Senegalese parliament delays presidential vote by 10 months

West African bloc calls on Senegalese politicians to re-establish electoral calendar

West Africa’s main economic and political bloc, Ecowas, on Tuesday called on Senegalese politicians to take urgent steps to re-establish an electoral calendar in line with the constitution after parliament delayed the presidential vote by 10 months.

Lawmakers late on Monday approved a last-minute amendment to hold the vote on December 15th, instead of February 25th, sealing an extension of president Macky Sall’s mandate that has sparked street protests and international alarm.

The surprise postponement has dismayed those who thought Senegal would stick to a standard electoral course – something that has become increasingly uncommon in West Africa, where Ecowas is grappling with the fallout from a string of military takeovers in other countries in recent years.

Ecowas did not refer directly to the new election date, but its statement suggested the bloc views the postponement as unconstitutional.


“The Ecowas commission encourages the political class to urgently take the necessary measures to re-establish the electoral calendar in accordance with the provisions of the constitution,” it said.

Mr Sall, who is not standing in the vote and has reached the constitutional limit of two terms in power, has said the delay was necessary due to a dispute over the candidate list and alleged corruption within the constitutional body that handled the list.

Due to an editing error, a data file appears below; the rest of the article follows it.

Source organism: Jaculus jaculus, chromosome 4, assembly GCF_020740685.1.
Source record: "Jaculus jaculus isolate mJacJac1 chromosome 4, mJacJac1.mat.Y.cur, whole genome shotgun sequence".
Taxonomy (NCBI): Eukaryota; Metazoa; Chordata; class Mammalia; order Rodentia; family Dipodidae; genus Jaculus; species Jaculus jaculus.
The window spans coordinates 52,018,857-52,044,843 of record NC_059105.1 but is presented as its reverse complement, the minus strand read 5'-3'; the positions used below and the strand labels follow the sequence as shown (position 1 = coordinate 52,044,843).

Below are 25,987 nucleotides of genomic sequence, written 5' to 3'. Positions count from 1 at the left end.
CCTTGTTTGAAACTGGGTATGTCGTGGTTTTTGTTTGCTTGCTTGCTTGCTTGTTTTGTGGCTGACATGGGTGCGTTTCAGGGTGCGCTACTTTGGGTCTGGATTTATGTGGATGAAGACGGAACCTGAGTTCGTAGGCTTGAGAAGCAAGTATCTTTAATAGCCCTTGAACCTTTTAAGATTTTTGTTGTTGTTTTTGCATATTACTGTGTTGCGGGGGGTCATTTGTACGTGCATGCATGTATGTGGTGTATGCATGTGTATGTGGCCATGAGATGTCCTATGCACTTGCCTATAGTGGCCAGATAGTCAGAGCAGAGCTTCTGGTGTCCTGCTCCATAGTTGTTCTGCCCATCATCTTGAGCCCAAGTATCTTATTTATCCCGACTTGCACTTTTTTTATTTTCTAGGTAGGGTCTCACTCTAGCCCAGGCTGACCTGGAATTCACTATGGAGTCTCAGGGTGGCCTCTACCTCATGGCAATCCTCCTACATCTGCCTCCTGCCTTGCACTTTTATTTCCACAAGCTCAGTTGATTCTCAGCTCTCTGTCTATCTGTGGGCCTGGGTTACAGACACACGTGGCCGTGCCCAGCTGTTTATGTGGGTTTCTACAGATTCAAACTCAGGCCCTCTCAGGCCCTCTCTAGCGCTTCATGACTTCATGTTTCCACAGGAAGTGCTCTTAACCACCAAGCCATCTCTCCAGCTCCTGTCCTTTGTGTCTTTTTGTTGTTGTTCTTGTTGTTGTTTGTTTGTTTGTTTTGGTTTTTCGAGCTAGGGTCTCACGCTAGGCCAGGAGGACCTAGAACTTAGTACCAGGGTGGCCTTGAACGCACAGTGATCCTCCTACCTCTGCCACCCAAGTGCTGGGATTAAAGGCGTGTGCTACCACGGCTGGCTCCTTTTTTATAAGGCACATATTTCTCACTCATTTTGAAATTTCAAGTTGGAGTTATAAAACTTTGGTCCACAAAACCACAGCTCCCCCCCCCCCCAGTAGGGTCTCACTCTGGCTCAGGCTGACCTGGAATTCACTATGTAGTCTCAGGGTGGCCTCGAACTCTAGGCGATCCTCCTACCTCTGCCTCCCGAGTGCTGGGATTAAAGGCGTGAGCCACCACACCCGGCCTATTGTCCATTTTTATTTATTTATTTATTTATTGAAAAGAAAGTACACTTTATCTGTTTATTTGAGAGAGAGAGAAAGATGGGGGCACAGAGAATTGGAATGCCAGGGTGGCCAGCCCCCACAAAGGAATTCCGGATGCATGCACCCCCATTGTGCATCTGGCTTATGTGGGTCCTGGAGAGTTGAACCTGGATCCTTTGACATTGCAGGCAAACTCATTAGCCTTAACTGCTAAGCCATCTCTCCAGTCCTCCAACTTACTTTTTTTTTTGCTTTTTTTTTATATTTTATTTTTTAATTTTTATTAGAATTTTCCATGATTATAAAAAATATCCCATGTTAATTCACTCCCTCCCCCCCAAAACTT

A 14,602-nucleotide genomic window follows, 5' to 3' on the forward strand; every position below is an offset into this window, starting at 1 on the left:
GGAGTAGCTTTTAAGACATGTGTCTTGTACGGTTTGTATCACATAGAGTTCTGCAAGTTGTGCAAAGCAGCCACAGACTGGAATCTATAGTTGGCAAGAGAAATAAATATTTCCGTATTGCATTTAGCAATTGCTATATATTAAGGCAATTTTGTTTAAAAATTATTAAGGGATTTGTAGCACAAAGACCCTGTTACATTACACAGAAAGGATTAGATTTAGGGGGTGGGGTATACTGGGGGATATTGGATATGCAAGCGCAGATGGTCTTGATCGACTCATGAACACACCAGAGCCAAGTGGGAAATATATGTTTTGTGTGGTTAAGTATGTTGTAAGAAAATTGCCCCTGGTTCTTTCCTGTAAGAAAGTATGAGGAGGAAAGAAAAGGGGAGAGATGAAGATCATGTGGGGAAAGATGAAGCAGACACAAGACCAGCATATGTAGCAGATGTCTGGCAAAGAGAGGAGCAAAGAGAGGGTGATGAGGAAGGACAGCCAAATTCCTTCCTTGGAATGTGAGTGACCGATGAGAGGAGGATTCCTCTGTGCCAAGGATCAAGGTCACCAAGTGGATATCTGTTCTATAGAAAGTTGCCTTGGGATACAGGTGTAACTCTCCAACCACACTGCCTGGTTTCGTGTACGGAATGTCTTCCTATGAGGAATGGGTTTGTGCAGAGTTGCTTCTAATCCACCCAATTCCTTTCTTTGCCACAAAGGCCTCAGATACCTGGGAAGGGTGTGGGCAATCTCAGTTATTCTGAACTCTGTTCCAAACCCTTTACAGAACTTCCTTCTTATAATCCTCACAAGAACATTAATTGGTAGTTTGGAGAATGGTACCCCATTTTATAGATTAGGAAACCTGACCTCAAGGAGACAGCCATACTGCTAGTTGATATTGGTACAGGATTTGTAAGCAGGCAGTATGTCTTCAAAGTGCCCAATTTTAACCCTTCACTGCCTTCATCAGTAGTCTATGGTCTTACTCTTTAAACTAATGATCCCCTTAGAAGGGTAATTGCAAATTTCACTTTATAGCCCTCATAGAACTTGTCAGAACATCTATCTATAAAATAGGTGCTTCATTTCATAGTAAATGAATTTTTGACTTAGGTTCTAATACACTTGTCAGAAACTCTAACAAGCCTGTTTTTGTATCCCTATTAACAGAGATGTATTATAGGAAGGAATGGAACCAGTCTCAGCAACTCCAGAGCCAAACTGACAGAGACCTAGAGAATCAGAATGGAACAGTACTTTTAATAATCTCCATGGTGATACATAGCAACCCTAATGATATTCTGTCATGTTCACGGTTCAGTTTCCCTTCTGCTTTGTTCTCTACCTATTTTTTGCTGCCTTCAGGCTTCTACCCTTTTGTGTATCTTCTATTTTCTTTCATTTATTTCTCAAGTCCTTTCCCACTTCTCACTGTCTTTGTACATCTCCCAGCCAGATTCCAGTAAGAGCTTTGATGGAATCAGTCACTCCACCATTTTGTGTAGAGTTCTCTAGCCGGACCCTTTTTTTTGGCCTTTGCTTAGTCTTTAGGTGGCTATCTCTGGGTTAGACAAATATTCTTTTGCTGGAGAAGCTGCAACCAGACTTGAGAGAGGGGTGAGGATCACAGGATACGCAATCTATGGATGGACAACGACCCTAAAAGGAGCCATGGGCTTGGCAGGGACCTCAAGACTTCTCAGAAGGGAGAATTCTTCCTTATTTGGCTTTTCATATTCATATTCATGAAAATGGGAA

What happens next is unclear. Some opposition figures have launched legal challenges that could lead to prolonged wrangling in the courts.

The streets of Dakar were quiet on Tuesday with no immediate sign of further unrest that many have warned will be the inevitable consequence of the unprecedented postponement.

“We never thought that such a situation could happen... To decide like this overnight, it can only lead to confusion,” driver Pape Sene said at an intersection that was bustling with usual daytime traffic.

“How I see the situation, no one will come out because people are discouraged,” said another passerby, university student El Hadj Malick Diouf. “If I were them, I wouldn’t give up. We must fight, once and for all.”

Since Mr Sall announced the delay in an address to the nation on Saturday, the authorities have cracked down on street protests in the capital, restricted mobile internet, and pulled a private TV channel off air. - Reuters

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